Odeon Cinema: West Street

Working as a projectionist

By Jack Odom

Photo:Staff at The Odeon Cinema, West Street. The current film is 'Fort Apache' starring John Wayne, released in 1948. I am on the right hand side in a fancy sweater.

Staff at The Odeon Cinema, West Street. The current film is 'Fort Apache' starring John Wayne, released in 1948. I am on the right hand side in a fancy sweater.

From the private collection of Jack Odom


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Started in 1934

My career as a cinema projectionist started in 1934 at the Court Cinema, New Road. From there I went to work at the Deluxe Cinema on North Street. From North Street I went onto the Odeon at Lewes. In 1937-1938 I was transferred to The Odeon in West Street; when I worked there I was known as 'Bob' because there were too many Jacks and Johns. This beautiful theatre had just opened, and this was the golden age of cinema. The entertainment was affordable and enjoyable, and cinema played a huge role in the social life of Brighton at the time.

Great 'programme presentation'

The management at The Odeon had daily staff meetings and worked hard to plan a perfect 'programme presentation'. This included deciding on the right lighting and stage colours to suit the programme. Music was chosen to suit all films from dramatic to fun and exciting films. All this planning was done with the intention of presenting an environment that allowed the audience to get lost in the enjoyment of the films.

Do you remember this cinema? What films do you remember? Post a comment below

Checking audience reaction

I remember going into the auditorium and watching for audience reaction. For instance, in 'The Guns Of Navarone', a climber attempting a rock face disturbed a large bird. From silence to  sudden screech - I could see people jump out of their seats. Then there would a very different audience reaction for something like the Bob Hope comedies. Then I would see the enjoyment and hear the laughter.

Pre-West End screening

The Odeon was considered a first run house - screening programs before presentation in the West End of London. I worked here from 1937 until I left for my RAF service 1940 - 1946. I returned after the war and then worked again at The Odeon until 1953. During the war years there was a curfew from seafront to Western Rd at 10.30 pm. There were no lights anywhere, but the buses had blue lights inside; all transport had hooded lights. I have wonderful memories of my experiences at the Odeon; they were very happy days.

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Photo:The Odeon West Street projection room 1948 :I am far right.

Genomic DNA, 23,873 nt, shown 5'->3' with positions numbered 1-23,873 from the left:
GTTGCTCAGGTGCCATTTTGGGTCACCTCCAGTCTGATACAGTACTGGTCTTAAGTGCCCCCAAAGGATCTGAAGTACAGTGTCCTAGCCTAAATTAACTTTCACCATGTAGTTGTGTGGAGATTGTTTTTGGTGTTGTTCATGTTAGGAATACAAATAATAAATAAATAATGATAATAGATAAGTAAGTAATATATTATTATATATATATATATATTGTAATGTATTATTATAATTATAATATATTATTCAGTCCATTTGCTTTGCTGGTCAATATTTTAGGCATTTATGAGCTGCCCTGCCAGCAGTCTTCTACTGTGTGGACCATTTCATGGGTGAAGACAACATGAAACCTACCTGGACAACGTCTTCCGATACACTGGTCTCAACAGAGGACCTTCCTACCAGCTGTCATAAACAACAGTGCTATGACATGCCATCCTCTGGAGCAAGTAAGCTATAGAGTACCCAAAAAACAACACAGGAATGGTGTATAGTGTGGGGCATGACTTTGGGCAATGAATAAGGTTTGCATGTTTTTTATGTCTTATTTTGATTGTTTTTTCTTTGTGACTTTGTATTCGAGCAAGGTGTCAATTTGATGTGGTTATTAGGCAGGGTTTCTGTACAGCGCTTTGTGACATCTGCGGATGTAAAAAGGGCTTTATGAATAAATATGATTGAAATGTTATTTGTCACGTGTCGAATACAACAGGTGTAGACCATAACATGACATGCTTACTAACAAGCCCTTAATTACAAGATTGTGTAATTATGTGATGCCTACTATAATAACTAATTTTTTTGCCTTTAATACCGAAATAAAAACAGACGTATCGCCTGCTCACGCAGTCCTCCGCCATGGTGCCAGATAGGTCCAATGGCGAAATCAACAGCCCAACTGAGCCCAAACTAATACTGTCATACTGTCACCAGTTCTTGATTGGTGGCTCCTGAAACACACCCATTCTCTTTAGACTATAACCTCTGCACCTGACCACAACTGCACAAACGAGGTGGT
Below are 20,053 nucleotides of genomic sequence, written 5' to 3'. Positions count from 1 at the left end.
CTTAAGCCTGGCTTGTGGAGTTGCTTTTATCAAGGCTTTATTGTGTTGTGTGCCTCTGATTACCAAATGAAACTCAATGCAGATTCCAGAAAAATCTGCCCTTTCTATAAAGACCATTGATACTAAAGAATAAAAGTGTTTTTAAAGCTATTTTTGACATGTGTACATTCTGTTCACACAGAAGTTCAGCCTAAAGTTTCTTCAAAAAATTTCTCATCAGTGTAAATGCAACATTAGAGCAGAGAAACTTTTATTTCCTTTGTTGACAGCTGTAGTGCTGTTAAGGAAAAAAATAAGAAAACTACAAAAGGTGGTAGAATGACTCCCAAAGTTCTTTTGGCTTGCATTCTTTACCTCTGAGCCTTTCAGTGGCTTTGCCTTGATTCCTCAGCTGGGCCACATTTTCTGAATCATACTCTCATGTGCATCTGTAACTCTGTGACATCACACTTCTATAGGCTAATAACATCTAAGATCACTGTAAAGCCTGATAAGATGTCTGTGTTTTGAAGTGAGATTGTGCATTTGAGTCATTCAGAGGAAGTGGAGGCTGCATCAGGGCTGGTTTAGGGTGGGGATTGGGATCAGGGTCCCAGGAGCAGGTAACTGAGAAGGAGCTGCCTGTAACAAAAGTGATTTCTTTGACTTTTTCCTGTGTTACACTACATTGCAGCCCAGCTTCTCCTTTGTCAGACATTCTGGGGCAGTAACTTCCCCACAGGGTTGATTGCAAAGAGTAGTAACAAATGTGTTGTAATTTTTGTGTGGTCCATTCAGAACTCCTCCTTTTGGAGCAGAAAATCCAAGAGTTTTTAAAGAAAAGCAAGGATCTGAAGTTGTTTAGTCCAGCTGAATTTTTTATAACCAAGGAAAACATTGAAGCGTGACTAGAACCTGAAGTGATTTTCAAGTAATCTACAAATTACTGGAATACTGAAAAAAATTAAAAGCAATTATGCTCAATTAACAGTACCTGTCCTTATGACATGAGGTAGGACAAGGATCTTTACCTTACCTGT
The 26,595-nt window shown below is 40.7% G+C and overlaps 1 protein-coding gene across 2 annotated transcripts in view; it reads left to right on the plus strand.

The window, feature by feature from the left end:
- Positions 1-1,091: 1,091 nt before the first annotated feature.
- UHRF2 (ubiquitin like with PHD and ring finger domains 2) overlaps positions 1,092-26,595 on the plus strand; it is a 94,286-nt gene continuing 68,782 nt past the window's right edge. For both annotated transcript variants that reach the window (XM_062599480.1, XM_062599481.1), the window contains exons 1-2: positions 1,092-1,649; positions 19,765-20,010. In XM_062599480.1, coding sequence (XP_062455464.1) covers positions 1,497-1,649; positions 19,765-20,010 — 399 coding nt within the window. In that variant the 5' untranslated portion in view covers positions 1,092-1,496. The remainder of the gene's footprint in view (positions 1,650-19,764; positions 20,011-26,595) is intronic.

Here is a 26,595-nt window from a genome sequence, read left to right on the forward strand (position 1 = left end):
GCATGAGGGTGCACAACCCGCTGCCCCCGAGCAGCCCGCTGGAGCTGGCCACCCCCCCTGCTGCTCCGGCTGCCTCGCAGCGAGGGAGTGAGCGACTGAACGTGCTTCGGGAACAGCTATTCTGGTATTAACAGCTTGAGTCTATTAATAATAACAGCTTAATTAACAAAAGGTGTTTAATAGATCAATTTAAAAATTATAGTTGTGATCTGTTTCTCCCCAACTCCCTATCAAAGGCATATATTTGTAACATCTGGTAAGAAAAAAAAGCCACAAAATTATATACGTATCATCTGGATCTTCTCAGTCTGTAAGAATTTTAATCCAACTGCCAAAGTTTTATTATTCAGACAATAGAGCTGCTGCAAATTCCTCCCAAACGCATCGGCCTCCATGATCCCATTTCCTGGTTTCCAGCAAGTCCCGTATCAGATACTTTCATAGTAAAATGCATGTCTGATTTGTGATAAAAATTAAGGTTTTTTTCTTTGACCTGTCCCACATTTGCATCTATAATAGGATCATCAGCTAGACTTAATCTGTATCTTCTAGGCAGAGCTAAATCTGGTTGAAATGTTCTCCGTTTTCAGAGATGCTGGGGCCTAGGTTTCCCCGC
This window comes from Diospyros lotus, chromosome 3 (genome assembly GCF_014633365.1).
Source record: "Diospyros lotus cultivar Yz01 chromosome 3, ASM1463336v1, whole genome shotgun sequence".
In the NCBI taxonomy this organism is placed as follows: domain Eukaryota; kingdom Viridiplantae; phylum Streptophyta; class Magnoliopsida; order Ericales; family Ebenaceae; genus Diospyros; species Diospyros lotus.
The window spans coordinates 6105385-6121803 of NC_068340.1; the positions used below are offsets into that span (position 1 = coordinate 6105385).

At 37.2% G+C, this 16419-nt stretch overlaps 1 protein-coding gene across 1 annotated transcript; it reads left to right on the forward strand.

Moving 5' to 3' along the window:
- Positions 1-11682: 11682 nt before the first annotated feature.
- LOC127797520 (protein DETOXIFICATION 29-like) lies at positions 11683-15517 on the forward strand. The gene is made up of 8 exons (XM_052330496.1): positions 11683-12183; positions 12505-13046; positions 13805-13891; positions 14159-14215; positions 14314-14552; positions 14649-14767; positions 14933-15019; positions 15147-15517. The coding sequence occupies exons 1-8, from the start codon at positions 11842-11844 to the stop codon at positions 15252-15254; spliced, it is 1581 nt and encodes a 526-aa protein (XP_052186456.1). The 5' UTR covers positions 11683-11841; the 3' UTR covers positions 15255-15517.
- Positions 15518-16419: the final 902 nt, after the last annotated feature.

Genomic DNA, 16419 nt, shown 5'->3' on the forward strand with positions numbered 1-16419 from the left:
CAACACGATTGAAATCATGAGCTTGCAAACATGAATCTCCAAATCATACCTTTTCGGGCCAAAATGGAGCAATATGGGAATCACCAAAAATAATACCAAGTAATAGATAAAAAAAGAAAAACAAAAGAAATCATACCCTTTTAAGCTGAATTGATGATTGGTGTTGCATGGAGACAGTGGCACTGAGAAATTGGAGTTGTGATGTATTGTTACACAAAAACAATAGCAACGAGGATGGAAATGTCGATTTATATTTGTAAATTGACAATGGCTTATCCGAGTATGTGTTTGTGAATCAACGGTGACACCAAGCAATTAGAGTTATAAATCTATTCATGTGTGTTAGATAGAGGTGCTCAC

The Odeon West Street projection room 1948 :I am far right.

From the private collection of Jack Odom

This page was added on 08/06/2015.
Comments about this page

Wow Jack - what a fantastic page. All those members of staff - and you all look so happy - certainly looks like you all enjoyed your job. Did you ever get bored seeing the same film over and over? And what about the size of those projection machines! Bet cinemas don't look like that now. Hope to hear more of your times in the cinema.

By John Dunn (08/06/2015)

I counted 41 people in that photo. Can you imagine a picture theatre with one screen today supporting 41 employees. Amazing! Times certainly have changed.

By Eric Cook (10/06/2015)

Hi Jack, lovely photos. My father was manager at West Street in the early fifties, Derek Langley.  I wonder if you remember him.  Sadly dad died nearly thirty years ago but he recalled his time at the Odeon with great affection. I took my first ever steps in the foyer at West Street! Hope to hear from you.

By Neil Langley (10/06/2015)

Hi John. Thank you for your comments - the page was put together by Jennifer - I supplied the material. Boring was never a word I used - I can only remember a time when a Gilbert and Sullivan "The Mikado" was shown 5 times from early morning for 3 weeks. But I was a lot younger then and it wasn't my cup of tea. The projectors were BTH Super 8s and different than the other standard style replacement. They were silent running and at first look size like elephants very efficient machines.

Eric - the photo included all staff - including cleaners and sales members. The auditorium had 2,300 seats. I remember the days when there would be lines at least four deep stretching around the corner of I believe Russell Street.

Hi Neil. I was certainly there at the time your dad Derek was around. We must have had many conversations. There were always happy times. Glad you enjoyed the photos, I've stored them for many years.

By Jack(Bob) Odom (22/06/2015)

Hi Jack , fantastic picture of the projection box with the bth supers. A friend of mine worked with these projectors at the Palace cinema Redcar and to this day he says they were the best projectors he has ever worked with. Do you have any more photos of the projection box? Thanks and kind regards.

By Malcolm Crow (24/12/2015)

Hi All, I worked as projectionist under Mick Griffiths in 1956/8.

By John Dine (13/05/2016)

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